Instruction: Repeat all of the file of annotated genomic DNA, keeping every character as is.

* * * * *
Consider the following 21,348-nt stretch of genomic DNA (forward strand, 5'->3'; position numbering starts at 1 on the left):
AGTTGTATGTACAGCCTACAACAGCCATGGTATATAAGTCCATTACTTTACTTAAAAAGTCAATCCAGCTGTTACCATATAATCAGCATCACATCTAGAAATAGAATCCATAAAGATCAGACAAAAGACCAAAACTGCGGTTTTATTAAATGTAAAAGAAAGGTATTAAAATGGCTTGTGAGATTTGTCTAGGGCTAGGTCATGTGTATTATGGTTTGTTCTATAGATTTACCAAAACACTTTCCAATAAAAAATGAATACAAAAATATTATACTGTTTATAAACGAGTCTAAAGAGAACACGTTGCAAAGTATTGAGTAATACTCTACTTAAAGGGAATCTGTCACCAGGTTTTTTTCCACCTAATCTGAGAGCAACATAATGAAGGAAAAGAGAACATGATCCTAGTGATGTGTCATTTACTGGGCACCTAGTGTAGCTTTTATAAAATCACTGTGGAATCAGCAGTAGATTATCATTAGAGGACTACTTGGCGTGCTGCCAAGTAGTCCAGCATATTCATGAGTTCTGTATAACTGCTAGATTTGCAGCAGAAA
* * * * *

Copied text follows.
Consider the following 21,348-nt stretch of genomic DNA (forward strand, 5'->3'; position numbering starts at 1 on the left):
AGTTGTATGTACAGCCTACAACAGCCATGGTATATAAGTCCATTACTTTACTTAAAAAGTCAATCCAGCTGTTACCATATAATCAGCATCACATCTAGAAATAGAATCCATAAAGATCAGACAAAAGACCAAAACTGCGGTTTTATTAAATGTAAAAGAAAGGTATTAAAATGGCTTGTGAGATTTGTCTAGGGCTAGGTCATGTGTATTATGGTTTGTTCTATAGATTTACCAAAACACTTTCCAATAAAAAATGAATACAAAAATATTATACTGTTTATAAACGAGTCTAAAGAGAACACGTTGCAAAGTATTGAGTAATACTCTACTTAAAGGGAATCTGTCACCAGGTTTTTTTCCACCTAATCTGAGAGCAACATAATGAAGGAAAAGAGAACATGATCCTAGTGATGTGTCATTTACTGGGCACCTAGTGTAGCTTTTATAAAATCACTGTGGAATCAGCAGTAGATTATCATTAGAGGACTACTTGGCGTGCTGCCAAGTAGTCCAGCATATTCATGAGTTCTGTATAACTGCTAGATTTGCAGCAGAAA